Today, our guest Haleh Ardebili talks about Isaac Asimov and Energy Storage. The University of Houston's College of Engineering presents this series about the machines that make our civilization run, and the people whose ingenuity created them.
Isaac Asimov is one of my favorite science fiction writers. He was an inspiring figure in my childhood. With novels like Caves of Steel 1 and Naked Sun 2, he took me on journeys to fantastical futuristic worlds where robots roamed among humans. His humanoid robots were active members of societies with technologies that were advanced beyond imagination ...
Robots must have continuous energy to move around and function among humans. That means they must either use a super battery that can last a long time. (Asimov called that battery atomic) Or they must use rechargeable batteries.
Honda has one of the world's most advanced humanoid robots. It's called ASIMO 3. It can walk, talk, climb stairs, and even run. It can respond to people's instructions. ASIMO stands for Advanced Step in Innovative Mobility.
In 2007, for the first time, Honda's ASIMO could charge its own battery 4. When the robot's battery level drops to a certain point, the robot seeks out and walks to the closest charging station. It backs up to the charger, makes a connection and recharges its own battery.
Thousands of years ago, early humans used basic nature-enabled methods to store energy for their survival. They used ice to keep their meat fresh. They used large stones on cliffs as weapons. These are examples of thermal and mechanical energy storage.
As our civilizations advanced, so did the need for more sophisticated storage. Lithium is one of the lightest elements. It's located at the top left of the periodic table — right below hydrogen. Lithium is also highly electropositive. That means it wants to give away its electron. For these reasons, Lithium ion batteries are widely popular. They're used in computer laptops, cellphones, iPods — and robots like ASIMO.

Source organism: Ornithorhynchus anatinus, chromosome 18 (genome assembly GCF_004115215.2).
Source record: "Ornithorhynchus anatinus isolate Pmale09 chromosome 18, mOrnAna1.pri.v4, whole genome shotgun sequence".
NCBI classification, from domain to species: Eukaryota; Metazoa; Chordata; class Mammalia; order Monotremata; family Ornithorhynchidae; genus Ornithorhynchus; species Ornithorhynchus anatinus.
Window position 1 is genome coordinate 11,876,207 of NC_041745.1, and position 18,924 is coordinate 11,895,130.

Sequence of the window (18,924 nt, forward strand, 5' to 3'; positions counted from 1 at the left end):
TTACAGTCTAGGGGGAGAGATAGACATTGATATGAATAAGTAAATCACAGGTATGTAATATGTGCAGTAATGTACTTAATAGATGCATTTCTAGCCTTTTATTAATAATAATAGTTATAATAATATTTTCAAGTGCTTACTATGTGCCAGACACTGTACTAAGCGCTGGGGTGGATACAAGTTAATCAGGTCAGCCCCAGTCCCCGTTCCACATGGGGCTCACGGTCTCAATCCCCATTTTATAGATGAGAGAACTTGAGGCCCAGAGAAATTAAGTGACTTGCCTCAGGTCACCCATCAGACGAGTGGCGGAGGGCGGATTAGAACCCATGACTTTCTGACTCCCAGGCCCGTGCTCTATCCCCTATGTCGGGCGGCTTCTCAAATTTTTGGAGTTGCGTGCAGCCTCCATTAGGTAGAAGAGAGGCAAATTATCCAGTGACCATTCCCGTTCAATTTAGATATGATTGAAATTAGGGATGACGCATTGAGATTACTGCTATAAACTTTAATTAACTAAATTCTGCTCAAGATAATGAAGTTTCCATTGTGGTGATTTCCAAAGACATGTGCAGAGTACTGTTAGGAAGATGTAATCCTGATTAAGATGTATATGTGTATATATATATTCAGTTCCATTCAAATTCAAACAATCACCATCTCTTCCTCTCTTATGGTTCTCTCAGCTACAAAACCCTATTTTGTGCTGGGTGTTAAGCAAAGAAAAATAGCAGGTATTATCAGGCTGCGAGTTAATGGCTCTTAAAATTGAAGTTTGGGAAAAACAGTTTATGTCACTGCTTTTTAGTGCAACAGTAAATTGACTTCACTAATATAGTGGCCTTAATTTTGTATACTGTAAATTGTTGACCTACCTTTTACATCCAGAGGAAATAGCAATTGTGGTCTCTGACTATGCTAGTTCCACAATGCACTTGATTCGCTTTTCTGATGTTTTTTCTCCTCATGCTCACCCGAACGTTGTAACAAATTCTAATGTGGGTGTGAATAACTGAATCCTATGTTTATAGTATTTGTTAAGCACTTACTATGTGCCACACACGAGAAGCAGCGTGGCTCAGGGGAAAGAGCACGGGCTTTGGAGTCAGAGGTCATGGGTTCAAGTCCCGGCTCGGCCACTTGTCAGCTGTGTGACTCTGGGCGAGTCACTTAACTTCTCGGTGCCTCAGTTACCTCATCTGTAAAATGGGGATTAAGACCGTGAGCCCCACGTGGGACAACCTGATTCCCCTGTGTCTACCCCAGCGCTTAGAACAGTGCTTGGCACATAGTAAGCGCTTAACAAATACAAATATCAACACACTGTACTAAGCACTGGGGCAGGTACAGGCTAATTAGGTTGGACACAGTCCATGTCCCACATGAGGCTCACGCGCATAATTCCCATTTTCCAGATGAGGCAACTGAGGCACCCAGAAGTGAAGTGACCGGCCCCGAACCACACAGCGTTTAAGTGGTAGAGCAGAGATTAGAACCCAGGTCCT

When we think of energy storage, we often think 'battery'. But that's only one form of energy storage called electrochemical. Many other forms of energy storage are also available. They include electrical storage like capacitors, chemical storage like hydrogen fuel cells, mechanical storage like flywheels and many more.
In our quest to store more energy and release it more quickly, we've been exploring nano-structured materials with features as small as a billionth of a meter. Nanomaterials offer enhanced properties that are not attainable with larger structures.
And speaking of nano, another book by Isaac Asimov comes to mind called Fantastic Voyage. It's about people shrunk small enough to travel inside the human body. At the age of nano-technology, Lithium ion batteries, and humanoid robots — we may not be too far from Isaac Asimov's fantastic worlds ...
I'm Haleh Ardebili at the University of Houston, where we're interested in the way inventive minds work.
- Isaac Asimov, Caves of Steel (The Robot Series), Random House Publishing Group, 1991
- Isaac Asimov, Naked Sun (The Robot Series), Random House Publishing Group, 1991
- Isaac Asimov, Fantastic Voyage, Random House Publishing Group, 1988
This episode was first aired on March 6, 2012
The Asimov robot images are from Wikipedia.